Woman eating tiny bites of salad struggling with the early stages of an eating disorder

Identifying an Eating Disorder in Its Earliest Stages

Eating disorders are serious mental health issues that can cause significant distress and detriment to a person’s physical and emotional well-being. It is essential for those experiencing any of the early signs of an eating disorder to seek professional help quickly. Knowing more about the early stages of an eating disorder can help you or someone you love get treatment and start the path toward wellness. 

At Recovery Ranch in Tennessee, our team of skilled mental health professionals offers specialized treatment for clients struggling with eating disorders. With early intervention and comprehensive treatment tailored to each individual’s needs, we help clients live healthier lives. Contact us today at 1.844.876.7680 to learn more about our mental health treatment center and how we can lead you toward health and wellness. 

Early Signs of an Eating Disorder

In the early stages of an eating disorder, trouble can be challenging to detect. Identifying the early signs of a problem can improve recovery outcomes if you suspect you or someone you love has an eating disorder. Though anorexia and bulimia are different, they share many of the following indicators. 

Food Obsession

The first sign of a problem often involves an obsessive preoccupation with food. Those with an eating disorder will suddenly begin treating food as if it were an enemy, becoming very calorie-conscious and rejecting things they ate willingly in the past. They may keep adding items to their taboo list until the menu of things they want to eat becomes narrow. 

Unlike those who begin cutting junk foods, sweets, and other nutritionally-empty products from their diets, however, fledgling anorexics and bulimia sufferers will tend to compile eccentric lists of what they will or won’t consume. In some cases, junk foods may predominate over more healthy choices.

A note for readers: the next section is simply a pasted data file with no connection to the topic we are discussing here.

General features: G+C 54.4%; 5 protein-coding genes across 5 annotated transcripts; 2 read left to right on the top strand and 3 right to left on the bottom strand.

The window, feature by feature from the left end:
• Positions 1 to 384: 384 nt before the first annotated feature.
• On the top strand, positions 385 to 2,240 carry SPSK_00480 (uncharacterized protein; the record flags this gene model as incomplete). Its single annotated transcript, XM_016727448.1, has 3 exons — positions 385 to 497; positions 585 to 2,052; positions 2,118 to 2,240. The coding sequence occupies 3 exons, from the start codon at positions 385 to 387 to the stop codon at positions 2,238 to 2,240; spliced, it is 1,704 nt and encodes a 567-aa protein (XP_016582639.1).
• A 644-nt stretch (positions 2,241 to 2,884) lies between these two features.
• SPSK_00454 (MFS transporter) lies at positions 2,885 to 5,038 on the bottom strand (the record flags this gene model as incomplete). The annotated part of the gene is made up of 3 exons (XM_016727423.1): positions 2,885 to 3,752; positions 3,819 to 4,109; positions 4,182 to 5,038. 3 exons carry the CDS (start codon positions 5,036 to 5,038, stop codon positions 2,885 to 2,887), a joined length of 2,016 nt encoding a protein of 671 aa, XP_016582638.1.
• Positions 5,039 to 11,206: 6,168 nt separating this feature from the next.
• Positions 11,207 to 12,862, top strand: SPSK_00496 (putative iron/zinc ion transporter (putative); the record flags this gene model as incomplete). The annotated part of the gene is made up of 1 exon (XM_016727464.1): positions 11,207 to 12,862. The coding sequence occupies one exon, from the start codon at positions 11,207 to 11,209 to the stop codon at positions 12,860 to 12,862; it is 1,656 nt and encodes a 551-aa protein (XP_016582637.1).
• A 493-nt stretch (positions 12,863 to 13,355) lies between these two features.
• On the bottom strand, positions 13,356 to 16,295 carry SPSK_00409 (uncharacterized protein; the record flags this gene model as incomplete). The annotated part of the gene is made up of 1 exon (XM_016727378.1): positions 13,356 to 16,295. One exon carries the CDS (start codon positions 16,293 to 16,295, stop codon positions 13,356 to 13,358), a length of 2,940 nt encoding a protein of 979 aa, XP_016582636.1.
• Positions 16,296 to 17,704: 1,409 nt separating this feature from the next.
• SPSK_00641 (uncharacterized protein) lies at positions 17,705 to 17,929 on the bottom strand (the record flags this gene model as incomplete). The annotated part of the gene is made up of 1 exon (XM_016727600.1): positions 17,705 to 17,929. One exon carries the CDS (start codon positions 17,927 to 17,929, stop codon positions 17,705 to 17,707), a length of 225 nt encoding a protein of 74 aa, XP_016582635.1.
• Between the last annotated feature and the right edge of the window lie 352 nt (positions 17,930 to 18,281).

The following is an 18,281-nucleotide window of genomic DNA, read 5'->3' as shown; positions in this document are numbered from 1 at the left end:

Eating disorder victims can also begin showing deception or secretive food-related behavior. Binge eating is one defining characteristic of bulimia. If foods start mysteriously disappearing from refrigerators, candy bowls, or cookie jars without explanation, this can indicate that something more than just ordinary snacking is happening. Those with anorexia, on the other hand, may fill their plates with average amounts of food at meal times, only to end up throwing much of it in the garbage when they think no one is looking. 

Distorted Body Image

Those who develop eating disorders tend to be dissatisfied with their appearance and cannot accurately assess it. Even after losing weight, they may remain convinced that they are overweight and frequently express these sentiments to others. Later, once they realize that their behavior is raising suspicions, they will become more reticent. 

In the case of anorexia, excessive weight loss is the most significant symptom of the disorder. However, in the initial stages of the disease, the victim’s weight loss may be relatively modest. 

Emotional Instability

Those caught in the downward cycle of an eating disorder will undergo personality changes evident to all who know them well. Some indicators that often accompany the onset of anorexia or bulimia include:

  • Irritability
  • Over-sensitivity to criticism
  • Perfectionism
  • Compulsiveness
  • Depression
  • Unprovoked anxiety
  • A desire to be alone 

If any of these personality characteristics manifest simultaneously as a food obsession or a distorted body image, there is unquestionably a reason to be concerned. 

Seek Eating Disorder Treatment at The Ranch

If you or someone you know exhibits any early signs of an eating disorder, it is vital to get help immediately. Recovery Ranch in Tennessee provides specialized mental health treatment for those struggling with eating disorders and other addictions. Our experienced care team and evidence-based treatments help individuals achieve healthy lives. Contact us today at 1.844.876.7680 or complete our brief online form to begin your path toward recovery.

Scroll to Top